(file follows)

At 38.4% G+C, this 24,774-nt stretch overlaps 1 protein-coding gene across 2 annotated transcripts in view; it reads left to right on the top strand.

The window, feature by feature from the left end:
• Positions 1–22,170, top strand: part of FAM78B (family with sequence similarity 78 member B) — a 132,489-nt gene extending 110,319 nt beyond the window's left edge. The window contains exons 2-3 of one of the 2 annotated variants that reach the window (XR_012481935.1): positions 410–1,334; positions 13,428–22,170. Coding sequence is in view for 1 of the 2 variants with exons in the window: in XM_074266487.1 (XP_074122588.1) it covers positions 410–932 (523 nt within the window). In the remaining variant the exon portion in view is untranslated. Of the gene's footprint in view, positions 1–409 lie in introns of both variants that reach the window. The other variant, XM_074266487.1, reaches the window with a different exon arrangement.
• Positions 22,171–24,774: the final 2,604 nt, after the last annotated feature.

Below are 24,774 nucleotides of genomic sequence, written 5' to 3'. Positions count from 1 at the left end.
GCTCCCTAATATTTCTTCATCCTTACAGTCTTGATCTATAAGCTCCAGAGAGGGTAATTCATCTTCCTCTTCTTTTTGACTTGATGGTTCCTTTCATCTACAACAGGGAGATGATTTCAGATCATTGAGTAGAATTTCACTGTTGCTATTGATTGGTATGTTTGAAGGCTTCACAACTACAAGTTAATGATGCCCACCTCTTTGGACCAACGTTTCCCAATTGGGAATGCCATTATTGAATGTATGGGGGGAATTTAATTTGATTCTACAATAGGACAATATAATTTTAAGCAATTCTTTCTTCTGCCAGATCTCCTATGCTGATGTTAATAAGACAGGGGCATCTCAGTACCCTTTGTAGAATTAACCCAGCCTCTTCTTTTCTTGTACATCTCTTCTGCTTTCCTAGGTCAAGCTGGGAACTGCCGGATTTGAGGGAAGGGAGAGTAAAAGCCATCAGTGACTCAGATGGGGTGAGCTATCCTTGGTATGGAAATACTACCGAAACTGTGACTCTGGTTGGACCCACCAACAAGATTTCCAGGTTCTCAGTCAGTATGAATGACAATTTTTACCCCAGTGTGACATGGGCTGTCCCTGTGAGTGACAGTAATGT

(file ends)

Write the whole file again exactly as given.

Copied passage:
At 38.4% G+C, this 24,774-nt stretch overlaps 1 protein-coding gene across 2 annotated transcripts in view; it reads left to right on the top strand.

The window, feature by feature from the left end:
• Positions 1–22,170, top strand: part of FAM78B (family with sequence similarity 78 member B) — a 132,489-nt gene extending 110,319 nt beyond the window's left edge. The window contains exons 2-3 of one of the 2 annotated variants that reach the window (XR_012481935.1): positions 410–1,334; positions 13,428–22,170. Coding sequence is in view for 1 of the 2 variants with exons in the window: in XM_074266487.1 (XP_074122588.1) it covers positions 410–932 (523 nt within the window). In the remaining variant the exon portion in view is untranslated. Of the gene's footprint in view, positions 1–409 lie in introns of both variants that reach the window. The other variant, XM_074266487.1, reaches the window with a different exon arrangement.
• Positions 22,171–24,774: the final 2,604 nt, after the last annotated feature.

Below are 24,774 nucleotides of genomic sequence, written 5' to 3'. Positions count from 1 at the left end.
GCTCCCTAATATTTCTTCATCCTTACAGTCTTGATCTATAAGCTCCAGAGAGGGTAATTCATCTTCCTCTTCTTTTTGACTTGATGGTTCCTTTCATCTACAACAGGGAGATGATTTCAGATCATTGAGTAGAATTTCACTGTTGCTATTGATTGGTATGTTTGAAGGCTTCACAACTACAAGTTAATGATGCCCACCTCTTTGGACCAACGTTTCCCAATTGGGAATGCCATTATTGAATGTATGGGGGGAATTTAATTTGATTCTACAATAGGACAATATAATTTTAAGCAATTCTTTCTTCTGCCAGATCTCCTATGCTGATGTTAATAAGACAGGGGCATCTCAGTACCCTTTGTAGAATTAACCCAGCCTCTTCTTTTCTTGTACATCTCTTCTGCTTTCCTAGGTCAAGCTGGGAACTGCCGGATTTGAGGGAAGGGAGAGTAAAAGCCATCAGTGACTCAGATGGGGTGAGCTATCCTTGGTATGGAAATACTACCGAAACTGTGACTCTGGTTGGACCCACCAACAAGATTTCCAGGTTCTCAGTCAGTATGAATGACAATTTTTACCCCAGTGTGACATGGGCTGTCCCTGTGAGTGACAGTAATGT